Your lumberyard is in need of repairs before a big chain moves in down the street. But ownership doesn’t see it that way. What would you do?
June 2022 marks your 20th anniversary with RunDown Lumber, and what an adventure it has been! When you joined in 2002, business was okay, but it quickly ramped up over the next few years until the boom in 2007, the bust in 2008, and the long, slow post-Great Recession journey. Like most other dealers in 2022, your business is stronger than ever, and it’s not uncommon to approach or set all-time revenue records.
Many things have changed from the boom in 2007 to today. From your perspective, the biggest change has been your advancement from inside to outside sales, then sales manager, to your role today as general manager. The products you sell have evolved somewhat—your company prides itself on carrying products that deliver high quality and strong value. You’re not the cheapest, and that’s okay. Your customers understand that spending a little more with you can save them time and money in the long run.
One thing that hasn’t changed, unfortunately, is your company’s physical infrastructure. The sliding door that didn’t work quite right when you started in 2002 continues to frequently fall off its track. The parking lot, which was new in 2002, hasn’t been maintained at all—and it shows. The trucks and forklifts are old and getting tougher (and more expensive) to repair. And your team is still getting by on an antiquated, green screen computer platform.
As the GM, you’re proud of your team, and the fact that they continue to perform, and to make the best of increasingly outdated tools. Since you track the sales, expenses, and profits closely, you know that the company is very profitable. And you want the company to stay that way long-term, but you’re concerned that the lack of reinvestment into the business is going to start costing you customers.
It’s already costing you potential employees. Despite offering competitive wages and benefits, once young people navigate your bumpy parking lot and make it inside the showroom (which hasn’t been updated for two decades), you can see in their faces that they do not see a bright future within your dingy walls.
When you’ve approached the owners with a list of items needing the most urgent attention, along with proposals and bids on making needed improvements, there’s always a reason not to spend the money. “The parking lot is fine,” they say, “a few potholes aren’t going to kill anyone.” “That computer system was a big investment, and if it ain’t broke, why would we invest that much in a new system?” “If the sliding door opens and closes, then that means it works. Once it can no longer be fixed, then we’ll replace it.”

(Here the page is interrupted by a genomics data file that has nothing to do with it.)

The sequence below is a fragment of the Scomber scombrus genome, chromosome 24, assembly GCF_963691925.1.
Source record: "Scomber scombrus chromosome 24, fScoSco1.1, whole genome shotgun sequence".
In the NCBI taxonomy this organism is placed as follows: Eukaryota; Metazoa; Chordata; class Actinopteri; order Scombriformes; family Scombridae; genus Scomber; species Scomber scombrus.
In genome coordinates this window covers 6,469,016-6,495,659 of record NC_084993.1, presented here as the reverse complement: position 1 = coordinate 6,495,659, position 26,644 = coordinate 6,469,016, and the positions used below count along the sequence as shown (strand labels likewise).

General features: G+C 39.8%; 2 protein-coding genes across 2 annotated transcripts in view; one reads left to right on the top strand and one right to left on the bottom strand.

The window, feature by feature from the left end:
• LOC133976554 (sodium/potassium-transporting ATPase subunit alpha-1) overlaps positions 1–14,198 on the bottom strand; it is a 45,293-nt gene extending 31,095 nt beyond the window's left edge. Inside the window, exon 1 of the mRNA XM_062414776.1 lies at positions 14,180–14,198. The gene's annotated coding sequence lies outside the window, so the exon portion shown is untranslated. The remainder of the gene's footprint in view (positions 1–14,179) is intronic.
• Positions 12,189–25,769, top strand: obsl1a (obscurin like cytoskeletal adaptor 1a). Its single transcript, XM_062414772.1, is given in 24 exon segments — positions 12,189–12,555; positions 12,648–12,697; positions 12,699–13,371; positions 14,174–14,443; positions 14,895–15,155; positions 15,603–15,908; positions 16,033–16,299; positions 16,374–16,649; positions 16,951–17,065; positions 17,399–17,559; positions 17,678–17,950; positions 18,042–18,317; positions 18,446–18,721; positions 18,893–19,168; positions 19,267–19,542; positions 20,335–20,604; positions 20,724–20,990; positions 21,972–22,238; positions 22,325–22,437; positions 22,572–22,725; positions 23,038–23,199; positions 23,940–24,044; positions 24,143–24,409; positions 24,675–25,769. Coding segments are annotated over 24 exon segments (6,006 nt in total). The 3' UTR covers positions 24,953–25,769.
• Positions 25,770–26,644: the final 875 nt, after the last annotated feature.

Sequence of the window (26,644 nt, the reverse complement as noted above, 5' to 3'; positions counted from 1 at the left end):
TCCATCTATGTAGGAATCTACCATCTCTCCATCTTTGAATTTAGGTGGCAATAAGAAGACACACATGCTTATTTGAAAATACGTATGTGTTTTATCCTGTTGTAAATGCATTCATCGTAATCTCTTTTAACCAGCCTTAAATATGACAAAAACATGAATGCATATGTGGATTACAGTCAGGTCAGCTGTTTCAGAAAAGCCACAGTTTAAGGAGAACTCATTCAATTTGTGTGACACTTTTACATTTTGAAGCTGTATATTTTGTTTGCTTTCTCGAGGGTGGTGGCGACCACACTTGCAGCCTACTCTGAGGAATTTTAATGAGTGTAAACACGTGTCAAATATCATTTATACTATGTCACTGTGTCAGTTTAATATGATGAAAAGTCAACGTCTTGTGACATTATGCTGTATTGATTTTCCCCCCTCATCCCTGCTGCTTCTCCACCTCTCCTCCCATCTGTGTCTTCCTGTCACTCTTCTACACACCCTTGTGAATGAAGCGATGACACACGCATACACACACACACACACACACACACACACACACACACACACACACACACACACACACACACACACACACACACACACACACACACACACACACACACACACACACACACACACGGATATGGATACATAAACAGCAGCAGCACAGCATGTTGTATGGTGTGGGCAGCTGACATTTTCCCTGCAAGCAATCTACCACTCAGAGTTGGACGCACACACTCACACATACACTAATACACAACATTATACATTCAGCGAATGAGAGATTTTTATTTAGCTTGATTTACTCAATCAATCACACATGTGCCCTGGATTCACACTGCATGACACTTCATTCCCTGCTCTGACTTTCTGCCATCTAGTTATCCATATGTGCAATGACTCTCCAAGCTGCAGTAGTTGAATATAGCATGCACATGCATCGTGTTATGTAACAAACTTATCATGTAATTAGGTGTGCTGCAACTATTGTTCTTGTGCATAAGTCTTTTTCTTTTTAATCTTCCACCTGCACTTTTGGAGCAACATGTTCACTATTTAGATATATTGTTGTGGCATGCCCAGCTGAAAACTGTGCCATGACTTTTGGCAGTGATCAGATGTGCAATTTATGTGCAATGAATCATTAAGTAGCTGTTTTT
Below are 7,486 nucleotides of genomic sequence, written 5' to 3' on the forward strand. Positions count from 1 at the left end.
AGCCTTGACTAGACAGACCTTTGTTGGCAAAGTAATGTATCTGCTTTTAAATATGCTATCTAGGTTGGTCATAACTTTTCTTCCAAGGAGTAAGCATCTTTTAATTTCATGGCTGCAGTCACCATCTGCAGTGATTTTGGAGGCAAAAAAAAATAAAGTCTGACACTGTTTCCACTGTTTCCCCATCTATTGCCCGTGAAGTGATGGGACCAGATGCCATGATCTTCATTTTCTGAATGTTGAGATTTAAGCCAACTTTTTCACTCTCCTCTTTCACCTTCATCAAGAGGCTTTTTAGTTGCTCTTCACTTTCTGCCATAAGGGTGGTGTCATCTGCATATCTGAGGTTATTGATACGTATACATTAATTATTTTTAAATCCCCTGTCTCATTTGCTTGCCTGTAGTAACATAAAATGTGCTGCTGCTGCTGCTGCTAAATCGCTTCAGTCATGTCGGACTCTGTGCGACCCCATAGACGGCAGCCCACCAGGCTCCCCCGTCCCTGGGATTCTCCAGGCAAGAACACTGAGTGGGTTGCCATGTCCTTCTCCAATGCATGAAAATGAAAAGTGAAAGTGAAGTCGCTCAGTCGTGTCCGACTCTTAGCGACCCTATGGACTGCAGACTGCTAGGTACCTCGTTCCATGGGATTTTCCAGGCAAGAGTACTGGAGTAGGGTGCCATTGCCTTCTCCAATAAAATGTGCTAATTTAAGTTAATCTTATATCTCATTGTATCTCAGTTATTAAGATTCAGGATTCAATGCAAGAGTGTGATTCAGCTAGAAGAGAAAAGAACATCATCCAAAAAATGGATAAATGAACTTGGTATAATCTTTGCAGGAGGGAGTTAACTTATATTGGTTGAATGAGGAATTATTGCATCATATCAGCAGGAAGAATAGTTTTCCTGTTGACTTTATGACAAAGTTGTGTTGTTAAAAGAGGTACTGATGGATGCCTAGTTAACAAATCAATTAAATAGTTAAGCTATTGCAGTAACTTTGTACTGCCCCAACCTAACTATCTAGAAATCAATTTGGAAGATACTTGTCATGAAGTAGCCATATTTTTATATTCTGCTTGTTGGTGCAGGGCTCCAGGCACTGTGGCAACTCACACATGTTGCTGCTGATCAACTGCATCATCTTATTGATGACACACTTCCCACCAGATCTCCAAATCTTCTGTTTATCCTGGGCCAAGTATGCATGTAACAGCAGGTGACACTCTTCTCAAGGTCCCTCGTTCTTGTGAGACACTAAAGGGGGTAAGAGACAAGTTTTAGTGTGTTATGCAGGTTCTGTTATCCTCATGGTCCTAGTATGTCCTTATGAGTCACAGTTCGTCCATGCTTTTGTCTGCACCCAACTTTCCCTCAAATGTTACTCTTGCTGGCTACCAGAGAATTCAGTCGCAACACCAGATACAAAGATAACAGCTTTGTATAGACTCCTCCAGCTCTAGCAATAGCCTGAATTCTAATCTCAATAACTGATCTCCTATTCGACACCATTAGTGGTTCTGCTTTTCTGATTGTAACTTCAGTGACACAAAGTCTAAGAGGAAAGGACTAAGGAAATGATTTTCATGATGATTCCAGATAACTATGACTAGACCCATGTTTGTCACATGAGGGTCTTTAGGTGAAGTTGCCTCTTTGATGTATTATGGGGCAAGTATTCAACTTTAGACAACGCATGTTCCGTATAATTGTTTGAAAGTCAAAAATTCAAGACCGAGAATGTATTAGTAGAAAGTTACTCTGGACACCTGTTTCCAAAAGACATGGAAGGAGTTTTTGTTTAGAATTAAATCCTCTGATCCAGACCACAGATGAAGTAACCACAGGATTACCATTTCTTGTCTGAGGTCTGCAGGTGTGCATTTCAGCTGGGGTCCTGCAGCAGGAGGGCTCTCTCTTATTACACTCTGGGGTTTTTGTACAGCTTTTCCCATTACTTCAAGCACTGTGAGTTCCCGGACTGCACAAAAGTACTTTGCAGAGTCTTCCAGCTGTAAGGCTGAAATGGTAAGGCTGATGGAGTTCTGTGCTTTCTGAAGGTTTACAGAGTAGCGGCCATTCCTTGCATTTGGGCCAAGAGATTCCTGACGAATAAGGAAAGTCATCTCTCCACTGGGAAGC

You just learned that a large regional pro dealer bought up some land just down the road from you, and plans to break ground on a new lumberyard. Like you, they carry high-quality products and are known for their on-time, in-full deliveries. Unlike you, their state-of-the-art facility will have a freshly paved parking lot, shiny new trucks and lifts, and an up-to-date software platform.
When you brought this to the owners’ attention, they said, “sounds like when Home Depot came to town. Our world didn’t end then, and it’s not going to end now.” You disagree, and are concerned about your team, your company, and your future. What would you do?
– STAY THE COURSE. Trust that the owners of your company know what they’re doing. Do what you can with the resources you have and prepare your team for battle.
– SHOW AND SELL. Move forward with some small investment/ high return changes, then show the owners the impact of the investment. Win them over with results.
– UPDATE RÉSUMÉ. You’ve had a great run at RunDown, but you can’t justify staying with a company that’s not going to reinvest in its future. Time to start looking.
– JUST DO IT. As the GM, you’re responsible for the livelihoods of a lot of people. Asking permission isn’t working. So do what needs to be done, then ask forgiveness.
If you’d take a different plan of attack, email your suggested solution to James@LBMJournal.com. If we publish your reply, we’ll send you an LBM Journal mug.